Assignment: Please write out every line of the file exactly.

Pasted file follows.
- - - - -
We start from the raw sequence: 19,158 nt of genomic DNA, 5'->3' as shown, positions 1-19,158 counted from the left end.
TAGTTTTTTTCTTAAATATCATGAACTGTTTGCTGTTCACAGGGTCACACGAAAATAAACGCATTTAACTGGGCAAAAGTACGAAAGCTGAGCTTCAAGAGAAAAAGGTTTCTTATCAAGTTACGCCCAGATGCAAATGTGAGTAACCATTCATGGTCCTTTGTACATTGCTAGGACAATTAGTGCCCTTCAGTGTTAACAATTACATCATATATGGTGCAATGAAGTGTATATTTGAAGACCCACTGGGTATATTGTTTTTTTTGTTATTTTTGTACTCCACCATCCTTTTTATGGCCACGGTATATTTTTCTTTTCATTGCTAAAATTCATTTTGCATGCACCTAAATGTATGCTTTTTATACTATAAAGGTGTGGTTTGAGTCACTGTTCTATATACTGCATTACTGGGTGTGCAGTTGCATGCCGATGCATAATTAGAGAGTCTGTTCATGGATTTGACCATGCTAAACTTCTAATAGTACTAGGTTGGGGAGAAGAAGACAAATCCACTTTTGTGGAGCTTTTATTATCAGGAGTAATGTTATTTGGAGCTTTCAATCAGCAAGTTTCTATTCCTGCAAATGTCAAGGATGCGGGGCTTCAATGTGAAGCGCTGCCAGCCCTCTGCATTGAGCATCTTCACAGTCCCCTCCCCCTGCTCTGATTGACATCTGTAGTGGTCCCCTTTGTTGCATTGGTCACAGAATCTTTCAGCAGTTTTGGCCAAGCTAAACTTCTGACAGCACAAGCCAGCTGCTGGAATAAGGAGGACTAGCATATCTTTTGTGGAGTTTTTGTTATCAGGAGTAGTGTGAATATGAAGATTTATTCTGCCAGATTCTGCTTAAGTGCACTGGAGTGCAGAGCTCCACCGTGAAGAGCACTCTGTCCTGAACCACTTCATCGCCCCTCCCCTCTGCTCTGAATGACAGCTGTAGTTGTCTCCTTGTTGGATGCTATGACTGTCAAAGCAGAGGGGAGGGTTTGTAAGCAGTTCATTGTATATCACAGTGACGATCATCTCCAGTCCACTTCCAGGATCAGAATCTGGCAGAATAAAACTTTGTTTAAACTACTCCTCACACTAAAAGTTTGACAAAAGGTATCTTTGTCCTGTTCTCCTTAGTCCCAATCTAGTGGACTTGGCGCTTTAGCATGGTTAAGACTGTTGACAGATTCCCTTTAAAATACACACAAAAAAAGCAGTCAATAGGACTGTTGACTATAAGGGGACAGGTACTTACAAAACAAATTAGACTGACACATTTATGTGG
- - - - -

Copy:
We start from the raw sequence: 19,158 nt of genomic DNA, 5'->3' as shown, positions 1-19,158 counted from the left end.
TAGTTTTTTTCTTAAATATCATGAACTGTTTGCTGTTCACAGGGTCACACGAAAATAAACGCATTTAACTGGGCAAAAGTACGAAAGCTGAGCTTCAAGAGAAAAAGGTTTCTTATCAAGTTACGCCCAGATGCAAATGTGAGTAACCATTCATGGTCCTTTGTACATTGCTAGGACAATTAGTGCCCTTCAGTGTTAACAATTACATCATATATGGTGCAATGAAGTGTATATTTGAAGACCCACTGGGTATATTGTTTTTTTTGTTATTTTTGTACTCCACCATCCTTTTTATGGCCACGGTATATTTTTCTTTTCATTGCTAAAATTCATTTTGCATGCACCTAAATGTATGCTTTTTATACTATAAAGGTGTGGTTTGAGTCACTGTTCTATATACTGCATTACTGGGTGTGCAGTTGCATGCCGATGCATAATTAGAGAGTCTGTTCATGGATTTGACCATGCTAAACTTCTAATAGTACTAGGTTGGGGAGAAGAAGACAAATCCACTTTTGTGGAGCTTTTATTATCAGGAGTAATGTTATTTGGAGCTTTCAATCAGCAAGTTTCTATTCCTGCAAATGTCAAGGATGCGGGGCTTCAATGTGAAGCGCTGCCAGCCCTCTGCATTGAGCATCTTCACAGTCCCCTCCCCCTGCTCTGATTGACATCTGTAGTGGTCCCCTTTGTTGCATTGGTCACAGAATCTTTCAGCAGTTTTGGCCAAGCTAAACTTCTGACAGCACAAGCCAGCTGCTGGAATAAGGAGGACTAGCATATCTTTTGTGGAGTTTTTGTTATCAGGAGTAGTGTGAATATGAAGATTTATTCTGCCAGATTCTGCTTAAGTGCACTGGAGTGCAGAGCTCCACCGTGAAGAGCACTCTGTCCTGAACCACTTCATCGCCCCTCCCCTCTGCTCTGAATGACAGCTGTAGTTGTCTCCTTGTTGGATGCTATGACTGTCAAAGCAGAGGGGAGGGTTTGTAAGCAGTTCATTGTATATCACAGTGACGATCATCTCCAGTCCACTTCCAGGATCAGAATCTGGCAGAATAAAACTTTGTTTAAACTACTCCTCACACTAAAAGTTTGACAAAAGGTATCTTTGTCCTGTTCTCCTTAGTCCCAATCTAGTGGACTTGGCGCTTTAGCATGGTTAAGACTGTTGACAGATTCCCTTTAAAATACACACAAAAAAAGCAGTCAATAGGACTGTTGACTATAAGGGGACAGGTACTTACAAAACAAATTAGACTGACACATTTATGTGG